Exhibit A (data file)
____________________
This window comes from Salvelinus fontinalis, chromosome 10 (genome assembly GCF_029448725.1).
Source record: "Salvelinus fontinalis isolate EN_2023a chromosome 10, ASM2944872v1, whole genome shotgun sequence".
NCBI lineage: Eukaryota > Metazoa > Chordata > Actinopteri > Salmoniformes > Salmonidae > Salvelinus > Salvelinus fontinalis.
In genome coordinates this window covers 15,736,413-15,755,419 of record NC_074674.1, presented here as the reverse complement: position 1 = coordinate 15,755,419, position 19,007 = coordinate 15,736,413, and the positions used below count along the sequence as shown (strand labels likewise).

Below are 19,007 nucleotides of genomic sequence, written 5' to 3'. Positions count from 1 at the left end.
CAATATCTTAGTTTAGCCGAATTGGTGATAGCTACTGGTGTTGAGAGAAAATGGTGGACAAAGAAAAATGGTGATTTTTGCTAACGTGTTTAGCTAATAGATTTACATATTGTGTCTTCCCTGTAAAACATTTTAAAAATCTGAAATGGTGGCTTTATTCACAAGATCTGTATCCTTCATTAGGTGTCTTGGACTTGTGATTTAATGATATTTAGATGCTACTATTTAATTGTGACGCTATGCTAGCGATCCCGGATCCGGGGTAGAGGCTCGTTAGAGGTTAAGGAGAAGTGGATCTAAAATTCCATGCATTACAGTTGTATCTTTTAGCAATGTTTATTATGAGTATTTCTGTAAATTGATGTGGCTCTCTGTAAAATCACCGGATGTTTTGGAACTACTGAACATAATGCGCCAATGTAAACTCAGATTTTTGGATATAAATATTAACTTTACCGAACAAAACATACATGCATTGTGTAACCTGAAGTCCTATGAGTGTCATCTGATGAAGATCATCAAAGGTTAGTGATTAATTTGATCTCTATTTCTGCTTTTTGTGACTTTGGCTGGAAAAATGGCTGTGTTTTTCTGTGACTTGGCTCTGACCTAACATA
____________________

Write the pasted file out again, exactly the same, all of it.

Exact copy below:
This window comes from Salvelinus fontinalis, chromosome 10 (genome assembly GCF_029448725.1).
Source record: "Salvelinus fontinalis isolate EN_2023a chromosome 10, ASM2944872v1, whole genome shotgun sequence".
NCBI lineage: Eukaryota > Metazoa > Chordata > Actinopteri > Salmoniformes > Salmonidae > Salvelinus > Salvelinus fontinalis.
In genome coordinates this window covers 15,736,413-15,755,419 of record NC_074674.1, presented here as the reverse complement: position 1 = coordinate 15,755,419, position 19,007 = coordinate 15,736,413, and the positions used below count along the sequence as shown (strand labels likewise).

Below are 19,007 nucleotides of genomic sequence, written 5' to 3'. Positions count from 1 at the left end.
CAATATCTTAGTTTAGCCGAATTGGTGATAGCTACTGGTGTTGAGAGAAAATGGTGGACAAAGAAAAATGGTGATTTTTGCTAACGTGTTTAGCTAATAGATTTACATATTGTGTCTTCCCTGTAAAACATTTTAAAAATCTGAAATGGTGGCTTTATTCACAAGATCTGTATCCTTCATTAGGTGTCTTGGACTTGTGATTTAATGATATTTAGATGCTACTATTTAATTGTGACGCTATGCTAGCGATCCCGGATCCGGGGTAGAGGCTCGTTAGAGGTTAAGGAGAAGTGGATCTAAAATTCCATGCATTACAGTTGTATCTTTTAGCAATGTTTATTATGAGTATTTCTGTAAATTGATGTGGCTCTCTGTAAAATCACCGGATGTTTTGGAACTACTGAACATAATGCGCCAATGTAAACTCAGATTTTTGGATATAAATATTAACTTTACCGAACAAAACATACATGCATTGTGTAACCTGAAGTCCTATGAGTGTCATCTGATGAAGATCATCAAAGGTTAGTGATTAATTTGATCTCTATTTCTGCTTTTTGTGACTTTGGCTGGAAAAATGGCTGTGTTTTTCTGTGACTTGGCTCTGACCTAACATA